And, then the other thing is checks (see below!) If I was in that position now, I wouldn’t just check my hands, I would check areas that I am more concerned about, or parts of my body that are taking the brunt of the tie. Like my shoulders… could I shrug my shoulders? Probably not actually, given the ropes, but can I move the muscles as if I intend to shrug my shoulders? Do I feel like I could make this movement, even if that movement is restricted?

And there is something to be said about being aware of the risks versus actively worrying about a nerve injury and holding tension in a tie . If you’re tense, you’re pressing harder into the rope, so you’re potentially increasing your chances of said damage. It’s a fine line!

Alex, aka @latexdancer 

What was your experience of nerve impingement/ damage?

I experienced a full wrist drop caused by a partially loaded TK. I have poor circulation so I lose sensation in my fingers often, but that time it was different. Usually I get pins and needles in my fingers and they get cold and then I gradually loose sensation. That time I had the injury I lost sensation and movement after a short period of time and it just felt somewhat „different“. I had complete loss of movement and sensation for about 12h, then it came gradually back over approximately 1 week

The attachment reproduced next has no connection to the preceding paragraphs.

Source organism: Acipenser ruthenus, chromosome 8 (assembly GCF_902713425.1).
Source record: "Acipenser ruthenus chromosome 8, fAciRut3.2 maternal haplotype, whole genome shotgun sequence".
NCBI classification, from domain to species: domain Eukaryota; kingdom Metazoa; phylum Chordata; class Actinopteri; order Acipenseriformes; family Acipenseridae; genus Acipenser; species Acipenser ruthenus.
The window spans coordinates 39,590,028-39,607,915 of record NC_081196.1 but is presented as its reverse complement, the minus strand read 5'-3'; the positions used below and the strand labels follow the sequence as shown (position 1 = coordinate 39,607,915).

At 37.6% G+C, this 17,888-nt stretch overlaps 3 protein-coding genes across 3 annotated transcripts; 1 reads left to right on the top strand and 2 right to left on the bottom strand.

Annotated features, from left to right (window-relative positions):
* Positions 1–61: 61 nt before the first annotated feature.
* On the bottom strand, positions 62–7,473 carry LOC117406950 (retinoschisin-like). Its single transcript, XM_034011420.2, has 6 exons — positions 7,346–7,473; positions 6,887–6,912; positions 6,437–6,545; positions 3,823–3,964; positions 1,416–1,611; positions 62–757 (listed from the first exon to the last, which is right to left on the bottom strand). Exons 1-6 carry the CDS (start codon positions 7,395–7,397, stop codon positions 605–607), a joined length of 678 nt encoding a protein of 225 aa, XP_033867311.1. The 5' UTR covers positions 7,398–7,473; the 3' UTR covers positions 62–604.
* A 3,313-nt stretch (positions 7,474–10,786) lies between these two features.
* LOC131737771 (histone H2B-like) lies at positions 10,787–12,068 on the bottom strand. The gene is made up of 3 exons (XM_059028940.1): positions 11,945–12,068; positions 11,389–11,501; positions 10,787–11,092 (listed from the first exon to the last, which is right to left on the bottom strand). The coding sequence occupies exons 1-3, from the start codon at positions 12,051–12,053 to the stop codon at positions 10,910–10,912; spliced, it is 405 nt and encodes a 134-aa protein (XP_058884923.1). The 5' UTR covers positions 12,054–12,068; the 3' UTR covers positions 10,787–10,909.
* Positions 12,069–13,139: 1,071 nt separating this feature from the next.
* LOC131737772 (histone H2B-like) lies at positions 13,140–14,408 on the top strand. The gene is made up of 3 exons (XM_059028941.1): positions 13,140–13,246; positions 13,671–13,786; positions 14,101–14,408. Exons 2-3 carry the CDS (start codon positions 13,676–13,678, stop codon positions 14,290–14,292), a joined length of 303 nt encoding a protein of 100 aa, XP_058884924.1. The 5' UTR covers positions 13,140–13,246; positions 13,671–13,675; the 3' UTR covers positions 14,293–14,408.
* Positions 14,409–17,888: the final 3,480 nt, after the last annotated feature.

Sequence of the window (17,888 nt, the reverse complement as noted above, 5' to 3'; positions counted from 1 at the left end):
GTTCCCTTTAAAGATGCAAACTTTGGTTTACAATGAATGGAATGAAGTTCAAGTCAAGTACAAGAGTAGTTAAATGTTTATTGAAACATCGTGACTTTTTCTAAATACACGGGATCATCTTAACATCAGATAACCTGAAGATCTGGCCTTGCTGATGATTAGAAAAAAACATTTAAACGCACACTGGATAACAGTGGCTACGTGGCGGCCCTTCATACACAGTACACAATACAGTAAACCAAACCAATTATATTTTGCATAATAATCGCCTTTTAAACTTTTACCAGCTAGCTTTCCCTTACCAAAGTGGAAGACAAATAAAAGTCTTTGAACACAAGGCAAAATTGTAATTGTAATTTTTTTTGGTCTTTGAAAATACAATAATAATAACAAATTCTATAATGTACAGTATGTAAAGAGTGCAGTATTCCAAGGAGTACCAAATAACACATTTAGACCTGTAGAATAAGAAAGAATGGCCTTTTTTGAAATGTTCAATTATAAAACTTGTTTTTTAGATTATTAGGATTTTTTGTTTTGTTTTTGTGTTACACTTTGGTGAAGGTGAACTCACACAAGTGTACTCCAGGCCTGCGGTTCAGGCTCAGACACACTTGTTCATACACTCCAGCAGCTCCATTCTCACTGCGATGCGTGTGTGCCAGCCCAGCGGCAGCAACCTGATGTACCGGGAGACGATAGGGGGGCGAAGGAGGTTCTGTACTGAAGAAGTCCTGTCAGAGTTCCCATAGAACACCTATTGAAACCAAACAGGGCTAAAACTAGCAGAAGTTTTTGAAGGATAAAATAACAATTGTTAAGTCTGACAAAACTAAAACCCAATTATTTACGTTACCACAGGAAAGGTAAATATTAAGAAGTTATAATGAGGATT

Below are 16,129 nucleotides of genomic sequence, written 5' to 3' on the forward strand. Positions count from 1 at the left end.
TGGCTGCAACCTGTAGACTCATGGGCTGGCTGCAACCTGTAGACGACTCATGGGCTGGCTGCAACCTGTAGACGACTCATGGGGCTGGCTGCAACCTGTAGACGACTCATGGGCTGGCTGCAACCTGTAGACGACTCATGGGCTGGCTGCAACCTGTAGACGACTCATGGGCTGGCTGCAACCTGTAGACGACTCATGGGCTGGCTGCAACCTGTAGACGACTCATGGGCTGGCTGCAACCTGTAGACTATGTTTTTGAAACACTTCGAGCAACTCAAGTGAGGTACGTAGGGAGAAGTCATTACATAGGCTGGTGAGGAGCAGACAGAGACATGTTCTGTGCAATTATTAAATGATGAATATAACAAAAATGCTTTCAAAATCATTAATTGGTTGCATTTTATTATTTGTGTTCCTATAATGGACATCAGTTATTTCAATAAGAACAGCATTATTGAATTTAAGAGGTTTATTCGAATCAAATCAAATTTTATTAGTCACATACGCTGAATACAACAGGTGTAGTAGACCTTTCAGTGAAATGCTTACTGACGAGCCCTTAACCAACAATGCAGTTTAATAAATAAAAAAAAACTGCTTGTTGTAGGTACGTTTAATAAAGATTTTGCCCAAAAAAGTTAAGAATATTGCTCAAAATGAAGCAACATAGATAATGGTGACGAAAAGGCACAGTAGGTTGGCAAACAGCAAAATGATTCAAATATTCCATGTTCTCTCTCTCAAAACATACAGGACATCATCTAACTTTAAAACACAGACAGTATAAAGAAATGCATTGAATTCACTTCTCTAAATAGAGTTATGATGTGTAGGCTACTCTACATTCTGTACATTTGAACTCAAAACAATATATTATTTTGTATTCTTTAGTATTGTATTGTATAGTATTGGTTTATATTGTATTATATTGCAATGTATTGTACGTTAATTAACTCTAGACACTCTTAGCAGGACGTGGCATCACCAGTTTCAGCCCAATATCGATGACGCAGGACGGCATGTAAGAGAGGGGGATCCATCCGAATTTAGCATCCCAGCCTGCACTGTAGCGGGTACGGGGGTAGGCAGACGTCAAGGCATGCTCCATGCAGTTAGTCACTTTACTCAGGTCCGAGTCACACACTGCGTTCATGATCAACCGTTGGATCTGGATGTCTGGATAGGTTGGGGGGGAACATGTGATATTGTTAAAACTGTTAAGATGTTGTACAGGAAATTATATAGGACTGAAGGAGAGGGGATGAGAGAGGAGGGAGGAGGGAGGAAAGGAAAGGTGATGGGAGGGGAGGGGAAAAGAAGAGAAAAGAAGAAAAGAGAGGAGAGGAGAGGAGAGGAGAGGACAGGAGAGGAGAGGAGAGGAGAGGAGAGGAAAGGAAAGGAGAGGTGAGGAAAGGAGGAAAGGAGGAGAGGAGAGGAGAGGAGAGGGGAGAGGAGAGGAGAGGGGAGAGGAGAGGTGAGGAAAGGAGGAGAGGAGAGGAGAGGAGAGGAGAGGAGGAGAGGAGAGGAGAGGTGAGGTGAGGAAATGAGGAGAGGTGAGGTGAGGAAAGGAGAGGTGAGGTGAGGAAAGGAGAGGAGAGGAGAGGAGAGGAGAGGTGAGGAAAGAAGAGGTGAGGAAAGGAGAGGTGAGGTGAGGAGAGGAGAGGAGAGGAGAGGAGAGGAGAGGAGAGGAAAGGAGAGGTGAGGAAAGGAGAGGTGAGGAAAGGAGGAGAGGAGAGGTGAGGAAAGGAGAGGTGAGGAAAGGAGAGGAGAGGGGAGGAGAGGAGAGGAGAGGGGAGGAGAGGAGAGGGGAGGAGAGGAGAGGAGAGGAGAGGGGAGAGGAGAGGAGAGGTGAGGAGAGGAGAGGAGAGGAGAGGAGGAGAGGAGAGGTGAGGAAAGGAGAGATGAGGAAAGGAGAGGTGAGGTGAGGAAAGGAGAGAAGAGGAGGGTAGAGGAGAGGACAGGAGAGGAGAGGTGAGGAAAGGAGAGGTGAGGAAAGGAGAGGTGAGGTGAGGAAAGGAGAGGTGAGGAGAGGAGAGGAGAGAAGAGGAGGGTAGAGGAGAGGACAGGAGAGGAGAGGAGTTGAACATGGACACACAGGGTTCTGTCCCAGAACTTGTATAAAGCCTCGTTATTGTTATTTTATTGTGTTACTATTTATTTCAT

Why did it happen?

it happened at a life drawing session, I was in a TK and the bottom wrap was just in the wrong position. I was in the position (a partial suspension with not much weight on the TK) for approximately 7 minutes, luckily I realised that something was wrong during that and came out of it instead of transitioning into full suspension.

Could you have prevented it? If so, how?

probably. I’ve been in a TK a lot of times and I know exactly where my wraps need to be. When we tied this one I wasn’t paying attention, I guess I would have noticed the placement of I had. Additionally,  then the adrenaline of performing made me notice it potentially later than I could have

Anything else to add?